In a complicated environment, we are ultimately engaging in the very different mode of simply selecting the “right” or “best” action from a finite list. This is an optimization game, and while it can be extremely useful when competing in finite complicated environments (e.g., Chess) it is a capacity that is oblique to creative response. Therefore, again, the basic problem is that meaningful (and widespread) participation in this kind of platform is training our agency away from capacities that are truly adaptive and towards a narrow specialization for particular complicated games.

For the video game industry to mean something beyond profits, we’ve got to get better at generating complex gaming experiences. We must forego the desire to slam together twitchy mechanics in favor of more thoughtful design that brings back the magic of “play”, that improves our players’ “agentic capacity”, as Greenhall puts it:

In the case of complexity, the optimal choice goes in a very different direction: to become responsive. Because complex systems change, and by definition change unexpectedly, the only “best” approach is to seek to maximize your agentic capacity in general. In complication, one specializes. In complexity, one becomes more generally capable.

In order to do this at a meaningful scale, we must first be able to rely on funding sources to give us the time we need to design and implement better games. This means that publishers have to be willing to share more risk than what is typical in the industry right now. Second, we need producers and designers to be more thoughtful and eschew the gamified design tropes that have arisen over the last decade.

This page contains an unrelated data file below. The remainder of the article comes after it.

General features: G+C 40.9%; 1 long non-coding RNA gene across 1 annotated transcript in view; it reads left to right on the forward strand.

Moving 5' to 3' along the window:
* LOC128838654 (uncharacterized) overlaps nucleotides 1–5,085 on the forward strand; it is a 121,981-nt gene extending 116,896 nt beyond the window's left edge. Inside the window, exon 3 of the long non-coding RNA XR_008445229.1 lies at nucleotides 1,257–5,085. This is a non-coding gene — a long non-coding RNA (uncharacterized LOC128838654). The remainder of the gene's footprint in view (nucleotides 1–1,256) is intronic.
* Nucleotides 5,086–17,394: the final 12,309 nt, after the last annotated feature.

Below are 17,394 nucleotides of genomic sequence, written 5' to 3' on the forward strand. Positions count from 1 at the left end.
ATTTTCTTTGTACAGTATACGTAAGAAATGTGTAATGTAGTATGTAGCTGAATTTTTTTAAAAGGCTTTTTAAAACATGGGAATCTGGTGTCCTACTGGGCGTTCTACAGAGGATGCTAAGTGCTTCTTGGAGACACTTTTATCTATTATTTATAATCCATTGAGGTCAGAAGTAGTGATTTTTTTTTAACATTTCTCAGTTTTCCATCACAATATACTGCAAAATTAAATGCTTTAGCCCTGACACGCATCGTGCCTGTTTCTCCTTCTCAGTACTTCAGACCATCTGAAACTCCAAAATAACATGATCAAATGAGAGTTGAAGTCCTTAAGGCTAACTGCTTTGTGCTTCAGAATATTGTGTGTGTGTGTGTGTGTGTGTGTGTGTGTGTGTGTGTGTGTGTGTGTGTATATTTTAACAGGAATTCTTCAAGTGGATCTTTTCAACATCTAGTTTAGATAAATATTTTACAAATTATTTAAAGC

If you’re making games for living — whether you’re writing checks or cashing them — start challenging yourself to go back to the days of video game yore when our industry looked a little more lovingly at quality. Ask yourself if a complicated ecosystem, already saturated with hundreds of thousands of gamified apps, needs another one.

Mixing Linear Content with Non-Linear Context

There are at least three fundamental aspects of scientific inquiry — I’ve always liked the way that Ken Wilber refers to them – as three “strands” of valid knowing:

  1. Instrumental Injunction is the foundation of the scientific method, and always of the form, “if you want to know this, you must do this.” If you want to see moon craters you need a telescope. If you want to understand how a quaternion works, study Mathematics. If you want to play a game, you gotta learn the rules.
  1. Intuitive Apprehension is an immediate, direct understanding brought forward by the injunction – the acquisition and grasping of data. You look through a telescope. You study quats (and if you go into the theory of quats, you try to keep from frying your brain). You play by the rules.
  1. Communal Affirmation (or rejection) is a checking of results (apprehension of data) with others who have adequately completed the injunctive and apprehensive strands. You talk to others who have seen the same moon craters you have. You share and validate code (for example, in a video game) that replaces some of your old Euler matrices with quats. You find and play games with other players and share your strategies.

Using these strands, think about a chain of activities in a social game. Call it a quest. How does a quest work, fundamentally? How does it deliver a compelling experience — something of value? Let’s obviousify:

  1. If you want to complete a quest, you need to follow instructions. For example, you’re playing a fantasy game and the town Bard tells you a story about his missing magic lute and how he lost it, then asks you to find and return it for a reward. He infers or tells you directly what to do to get it back.